MEDICINE HAT, Alta. – Prime Minister Justin Trudeau says he is aiming to counter the “political torque and misinformation” on the federal government’s controversial carbon-pricing plan.
Trudeau said the government’s challenge is to ensure people understand that the money collected on carbon pollution will flow back to the provinces and territories.
“There are a lot of people that are trying scare tactics and divisive tactics to point out disaster scenarios that have no basis in fact,” he said Friday.
The prime minister made the comments Friday in Medicine Hat, Alta., where he is stumping for Liberal candidate Stan Sakamoto before a byelection called for Oct. 24 following the death of former MP Jim Hillyer.
It was his first visit to Alberta since he announced his plans for a federal carbon tax.
The premiers of Saskatchewan and Nova Scotia have criticized the government’s plan to charge $10 per tonne of carbon starting in 2018. The cost will then go up by $10 increments per year to $50 by 2022,
“What this measure will allow for is for citizens and trading partners and citizens around the world to understand that Canada gets that you don’t build a strong economy without being responsible on the environment,” he said.
Trudeau said lack of leadership on the environment by the previous Conservative government added to Alberta’s economic woes, and that adding a carbon tax will ensure clean-energy jobs for future generations.
“I get pressure from Canadians right across the country who are worried about their jobs, about their kid’s future, about their communities and it is particularly poignant here in Alberta where for so many years Alberta was a huge boost to the Canadian economy,” he said.
Alberta Premier Rachel Notley has said she supports the idea of a national price on carbon in principle and that her province will bring in its own carbon tax based on the equivalent of $20 per tonne of carbon emissions on Jan. 1, with an increase to $30 a tonne in 2018.
Alberta’s carbon-tax plan was unveiled earlier this month as part of the provincial budget.
Notley has said she will oppose the federal carbon-tax plan until she sees serious progress on pipelines, which her province needs to gets its oil to the coasts so it can be sold to overseas markets such as China.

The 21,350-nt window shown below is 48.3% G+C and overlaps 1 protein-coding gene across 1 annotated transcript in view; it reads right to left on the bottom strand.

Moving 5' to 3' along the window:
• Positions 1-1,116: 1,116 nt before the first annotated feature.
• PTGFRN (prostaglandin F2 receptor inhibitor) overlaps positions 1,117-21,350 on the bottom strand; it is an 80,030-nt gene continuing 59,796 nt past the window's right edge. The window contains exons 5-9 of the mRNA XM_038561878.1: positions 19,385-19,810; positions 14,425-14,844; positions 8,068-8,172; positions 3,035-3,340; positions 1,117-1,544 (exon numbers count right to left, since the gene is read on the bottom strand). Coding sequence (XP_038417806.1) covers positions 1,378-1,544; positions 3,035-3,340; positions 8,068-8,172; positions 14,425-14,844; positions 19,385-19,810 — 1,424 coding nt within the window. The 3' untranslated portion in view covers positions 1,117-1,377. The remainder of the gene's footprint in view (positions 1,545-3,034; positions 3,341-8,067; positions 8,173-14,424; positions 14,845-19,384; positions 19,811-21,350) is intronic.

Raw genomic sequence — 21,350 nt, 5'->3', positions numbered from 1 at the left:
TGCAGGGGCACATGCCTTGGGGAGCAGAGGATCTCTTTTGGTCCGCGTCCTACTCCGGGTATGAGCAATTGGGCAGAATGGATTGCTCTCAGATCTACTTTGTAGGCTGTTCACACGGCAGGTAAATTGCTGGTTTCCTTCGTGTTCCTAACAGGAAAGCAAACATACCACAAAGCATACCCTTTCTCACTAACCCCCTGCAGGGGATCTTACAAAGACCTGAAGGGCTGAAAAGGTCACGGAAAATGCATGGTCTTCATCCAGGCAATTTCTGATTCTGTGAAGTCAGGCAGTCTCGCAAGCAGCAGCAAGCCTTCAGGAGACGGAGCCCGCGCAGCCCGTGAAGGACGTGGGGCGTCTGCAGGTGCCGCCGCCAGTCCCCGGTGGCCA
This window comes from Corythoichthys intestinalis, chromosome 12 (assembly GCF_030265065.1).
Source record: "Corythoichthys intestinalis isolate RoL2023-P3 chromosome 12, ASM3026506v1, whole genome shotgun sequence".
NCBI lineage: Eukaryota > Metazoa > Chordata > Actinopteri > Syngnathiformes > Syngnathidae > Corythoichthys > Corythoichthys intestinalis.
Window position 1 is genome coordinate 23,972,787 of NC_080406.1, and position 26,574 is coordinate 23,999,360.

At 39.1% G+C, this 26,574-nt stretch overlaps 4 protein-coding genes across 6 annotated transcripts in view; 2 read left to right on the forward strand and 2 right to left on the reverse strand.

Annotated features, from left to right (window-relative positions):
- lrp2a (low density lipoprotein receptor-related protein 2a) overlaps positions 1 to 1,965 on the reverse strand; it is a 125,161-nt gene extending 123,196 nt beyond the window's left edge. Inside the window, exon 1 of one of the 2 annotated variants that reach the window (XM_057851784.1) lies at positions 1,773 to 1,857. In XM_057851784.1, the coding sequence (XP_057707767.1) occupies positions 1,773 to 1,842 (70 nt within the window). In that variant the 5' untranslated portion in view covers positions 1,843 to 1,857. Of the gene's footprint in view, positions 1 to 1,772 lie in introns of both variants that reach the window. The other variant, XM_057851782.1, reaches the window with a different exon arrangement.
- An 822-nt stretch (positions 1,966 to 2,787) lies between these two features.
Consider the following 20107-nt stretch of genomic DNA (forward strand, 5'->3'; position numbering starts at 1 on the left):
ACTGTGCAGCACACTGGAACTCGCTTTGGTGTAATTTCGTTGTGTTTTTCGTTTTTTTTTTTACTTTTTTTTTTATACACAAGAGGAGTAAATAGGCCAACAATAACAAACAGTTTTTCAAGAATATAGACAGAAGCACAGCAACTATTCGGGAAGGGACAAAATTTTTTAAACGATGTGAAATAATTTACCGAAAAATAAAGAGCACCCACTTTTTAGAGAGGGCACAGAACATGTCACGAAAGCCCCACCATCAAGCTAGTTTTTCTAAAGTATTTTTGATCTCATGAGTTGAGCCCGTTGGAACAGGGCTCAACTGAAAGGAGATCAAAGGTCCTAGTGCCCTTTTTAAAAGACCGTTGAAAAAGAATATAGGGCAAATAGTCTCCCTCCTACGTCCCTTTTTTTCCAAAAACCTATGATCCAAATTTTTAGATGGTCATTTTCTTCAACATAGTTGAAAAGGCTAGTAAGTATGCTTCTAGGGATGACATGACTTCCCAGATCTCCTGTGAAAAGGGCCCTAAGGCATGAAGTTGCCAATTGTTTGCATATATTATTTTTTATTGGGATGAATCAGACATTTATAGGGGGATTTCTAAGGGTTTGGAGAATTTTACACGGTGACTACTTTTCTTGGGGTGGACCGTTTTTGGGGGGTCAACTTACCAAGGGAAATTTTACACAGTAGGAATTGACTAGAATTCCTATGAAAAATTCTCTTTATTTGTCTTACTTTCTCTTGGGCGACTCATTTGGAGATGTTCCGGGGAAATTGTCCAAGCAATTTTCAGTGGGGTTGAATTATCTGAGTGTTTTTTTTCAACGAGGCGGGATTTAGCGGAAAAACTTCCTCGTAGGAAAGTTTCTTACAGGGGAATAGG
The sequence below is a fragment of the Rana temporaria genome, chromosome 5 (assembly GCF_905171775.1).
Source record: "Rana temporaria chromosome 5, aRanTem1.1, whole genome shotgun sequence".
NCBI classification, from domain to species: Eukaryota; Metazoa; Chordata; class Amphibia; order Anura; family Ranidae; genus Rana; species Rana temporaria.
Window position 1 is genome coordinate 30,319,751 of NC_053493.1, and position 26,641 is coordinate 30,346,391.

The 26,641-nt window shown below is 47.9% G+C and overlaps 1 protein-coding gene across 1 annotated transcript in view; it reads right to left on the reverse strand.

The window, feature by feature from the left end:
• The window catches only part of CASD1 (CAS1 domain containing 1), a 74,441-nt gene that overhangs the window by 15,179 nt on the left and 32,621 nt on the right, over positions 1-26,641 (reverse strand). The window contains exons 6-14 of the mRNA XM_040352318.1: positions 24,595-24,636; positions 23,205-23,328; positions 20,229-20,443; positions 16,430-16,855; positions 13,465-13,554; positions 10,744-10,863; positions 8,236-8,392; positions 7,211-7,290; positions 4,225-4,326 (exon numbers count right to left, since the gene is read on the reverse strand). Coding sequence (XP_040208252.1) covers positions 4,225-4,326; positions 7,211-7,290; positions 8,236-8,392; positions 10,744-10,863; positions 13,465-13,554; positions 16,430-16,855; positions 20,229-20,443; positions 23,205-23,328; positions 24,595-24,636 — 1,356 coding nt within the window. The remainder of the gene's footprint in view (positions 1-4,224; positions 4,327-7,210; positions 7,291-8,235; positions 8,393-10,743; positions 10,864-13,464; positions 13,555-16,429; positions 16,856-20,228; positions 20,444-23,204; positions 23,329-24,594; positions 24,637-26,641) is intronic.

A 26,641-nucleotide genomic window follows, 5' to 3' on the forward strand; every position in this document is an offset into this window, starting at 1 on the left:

Trudeau’s visit to the traditional Conservative stronghold sparked some anger. About 100 protesters turned up outside his rally Thursday night chanting ‘No carbon tax” and holding signs that said “CO2 is our friend.”
“I think he’s just trying to stuff it down our throats,” said rancher Clark Walker.
“Farmers, ranchers and the oilpatch are really hurting right now. Lots of companies have moved out of Medicine Hat and it’s bad that he’s shown up.”
But Trudeau defended his visit to the riding despite the fact that it is not considered a Liberal hotbed.
“We’re here the way I would be here in any riding across the country, just because it’s so important that a government not sort of throw up its hands and say,’we’ll never get elected there, we’re going to ignore that area,'” Trudeau said.
Trudeau said former prime minister Stephen Harper failed to achieve the fundamental historic responsibility of getting Alberta’s resources to market.
“In the 21st century getting our resources to market means making sure we’re demonstrating community buy-in, we’re being strong on the science and the environment,” Trudeau said.
“Without that you can’t get it done as Stephen Harper showed for 10 years of talking a good game about Alberta but actually not being able to deliver.”
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